© Madison Stevens
5/14/2020 8:01:24 PM
Fiction or fabricated, northern lights are filled with diverse stories from different countries around the world. Every story holds a sense of purpose and truth behind it.
In my culture, we hold the northern lights close to us as they are sacred to our past generations. I want to share my personal background of these indigenous beliefs as well as my own thoughts on the topic.
Indigenous peoples believed northern lights were to be interpreted as dancing spirits, often seen as fallen loved ones or animals dancing among the colors. My elders told me when I was growing up that if you whistled at the northern lights, they would dance for you. In Churchill, I would often find myself gazing at the lights, whistling and waiting for them to dance for me. On occasion they would, but it was a rare sight to see and I have to admit it’s hard to take your eyes off them when it happens.
My grandfather was from the Opaskwayak Cree Nation. He was the person who helped me find a deeper meaning and my own beliefs in all the stories I was told while growing up. After he passed on, I found a deeper respect for my culture and, ever since then, when I see the northern lights, they often feel surreal to me, as if I were looking for his dancing spirit.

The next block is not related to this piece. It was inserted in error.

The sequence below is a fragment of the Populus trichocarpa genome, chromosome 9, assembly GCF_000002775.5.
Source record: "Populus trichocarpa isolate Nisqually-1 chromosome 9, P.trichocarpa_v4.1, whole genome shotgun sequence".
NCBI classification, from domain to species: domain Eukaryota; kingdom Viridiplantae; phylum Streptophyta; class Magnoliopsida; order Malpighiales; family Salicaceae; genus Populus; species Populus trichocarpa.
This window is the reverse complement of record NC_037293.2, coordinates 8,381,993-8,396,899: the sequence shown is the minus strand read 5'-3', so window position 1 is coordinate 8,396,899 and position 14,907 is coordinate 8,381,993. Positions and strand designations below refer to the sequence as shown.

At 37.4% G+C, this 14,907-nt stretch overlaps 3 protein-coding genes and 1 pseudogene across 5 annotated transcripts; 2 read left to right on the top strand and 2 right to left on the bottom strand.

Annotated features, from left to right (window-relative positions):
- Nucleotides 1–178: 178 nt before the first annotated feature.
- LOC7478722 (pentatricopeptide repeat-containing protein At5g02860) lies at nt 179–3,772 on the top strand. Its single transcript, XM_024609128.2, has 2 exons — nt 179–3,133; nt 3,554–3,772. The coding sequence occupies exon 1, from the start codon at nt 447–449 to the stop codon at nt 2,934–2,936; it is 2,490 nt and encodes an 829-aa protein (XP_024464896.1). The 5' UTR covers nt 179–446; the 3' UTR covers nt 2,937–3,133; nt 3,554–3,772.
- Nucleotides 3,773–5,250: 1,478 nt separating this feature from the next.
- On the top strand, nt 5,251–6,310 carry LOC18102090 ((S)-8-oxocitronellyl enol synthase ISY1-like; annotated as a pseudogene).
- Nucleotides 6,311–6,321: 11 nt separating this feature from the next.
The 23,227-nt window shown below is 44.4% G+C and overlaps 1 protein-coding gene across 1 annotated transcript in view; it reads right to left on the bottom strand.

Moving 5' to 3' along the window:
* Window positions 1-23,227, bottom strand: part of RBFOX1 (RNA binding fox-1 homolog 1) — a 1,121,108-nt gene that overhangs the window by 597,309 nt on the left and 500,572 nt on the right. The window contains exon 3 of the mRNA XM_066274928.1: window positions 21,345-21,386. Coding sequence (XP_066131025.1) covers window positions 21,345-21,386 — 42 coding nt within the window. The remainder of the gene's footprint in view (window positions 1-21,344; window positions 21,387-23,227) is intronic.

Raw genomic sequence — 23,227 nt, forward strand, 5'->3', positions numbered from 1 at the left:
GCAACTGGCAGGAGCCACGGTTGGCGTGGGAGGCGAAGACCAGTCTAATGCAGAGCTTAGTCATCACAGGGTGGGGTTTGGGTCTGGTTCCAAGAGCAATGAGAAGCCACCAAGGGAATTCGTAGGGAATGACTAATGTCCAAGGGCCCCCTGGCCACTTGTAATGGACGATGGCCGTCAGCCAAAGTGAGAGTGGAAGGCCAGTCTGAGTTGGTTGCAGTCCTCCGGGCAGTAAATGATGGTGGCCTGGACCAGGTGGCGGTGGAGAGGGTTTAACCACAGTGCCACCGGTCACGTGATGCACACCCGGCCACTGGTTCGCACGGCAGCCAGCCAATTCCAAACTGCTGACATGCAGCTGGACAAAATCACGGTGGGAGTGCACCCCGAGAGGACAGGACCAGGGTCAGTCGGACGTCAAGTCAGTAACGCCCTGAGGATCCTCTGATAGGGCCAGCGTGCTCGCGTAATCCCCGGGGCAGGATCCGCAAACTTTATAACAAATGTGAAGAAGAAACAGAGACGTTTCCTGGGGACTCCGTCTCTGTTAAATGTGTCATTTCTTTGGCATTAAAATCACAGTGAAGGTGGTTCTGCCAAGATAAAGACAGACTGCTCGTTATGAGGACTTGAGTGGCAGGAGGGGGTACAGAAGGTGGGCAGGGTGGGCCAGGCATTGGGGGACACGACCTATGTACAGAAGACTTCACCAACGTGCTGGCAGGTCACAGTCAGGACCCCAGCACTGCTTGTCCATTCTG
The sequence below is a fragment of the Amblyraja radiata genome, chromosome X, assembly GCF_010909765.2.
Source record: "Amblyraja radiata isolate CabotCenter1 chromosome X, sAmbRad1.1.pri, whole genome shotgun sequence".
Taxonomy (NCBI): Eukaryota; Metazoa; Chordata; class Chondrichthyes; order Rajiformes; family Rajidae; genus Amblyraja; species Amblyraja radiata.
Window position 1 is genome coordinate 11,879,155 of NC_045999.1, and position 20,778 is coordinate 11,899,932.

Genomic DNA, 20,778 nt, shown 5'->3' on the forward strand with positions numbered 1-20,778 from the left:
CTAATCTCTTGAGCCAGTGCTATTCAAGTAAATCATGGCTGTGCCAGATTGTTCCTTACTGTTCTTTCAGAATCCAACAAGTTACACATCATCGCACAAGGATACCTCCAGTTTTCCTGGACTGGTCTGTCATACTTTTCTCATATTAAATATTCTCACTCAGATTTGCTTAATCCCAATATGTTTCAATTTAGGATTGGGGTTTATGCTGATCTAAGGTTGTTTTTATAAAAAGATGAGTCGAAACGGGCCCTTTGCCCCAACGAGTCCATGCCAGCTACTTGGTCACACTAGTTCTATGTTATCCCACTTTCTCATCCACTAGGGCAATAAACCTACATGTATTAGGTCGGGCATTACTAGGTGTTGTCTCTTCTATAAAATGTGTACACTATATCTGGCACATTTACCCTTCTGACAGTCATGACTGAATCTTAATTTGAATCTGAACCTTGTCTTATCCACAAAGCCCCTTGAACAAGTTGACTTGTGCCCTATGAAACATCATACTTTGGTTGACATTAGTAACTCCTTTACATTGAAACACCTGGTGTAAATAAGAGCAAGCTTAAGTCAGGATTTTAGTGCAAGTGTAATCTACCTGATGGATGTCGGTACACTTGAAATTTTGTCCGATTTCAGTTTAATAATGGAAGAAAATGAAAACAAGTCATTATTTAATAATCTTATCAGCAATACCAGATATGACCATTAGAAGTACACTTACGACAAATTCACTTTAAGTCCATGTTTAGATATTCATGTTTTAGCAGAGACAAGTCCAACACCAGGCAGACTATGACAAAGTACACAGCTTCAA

Spiritual beliefs are traditional in my culture. When an elder would pass on, we believed they had relations to an animal which made them connected souls, so it was believed that you could see the dancing souls in the appearances of animals in the colors, possibly a tribute to fallen loved ones.
While living in Churchill, I lived at the edge of the community and my house had a back deck that faced the bare, empty tundra. There wasn’t much light to interfere with seeing the northern lights clearly, so when I was a kid I used to sit on my back deck at the edge of Churchill and sing to the northern lights, waiting for them to dance. Occasionally they would, but only if I sang loud enough.
A bright phenomenon
Makes colors flow above
So we may walk beneath
Only to admire
But to keep looking up
- Jurnee Bignell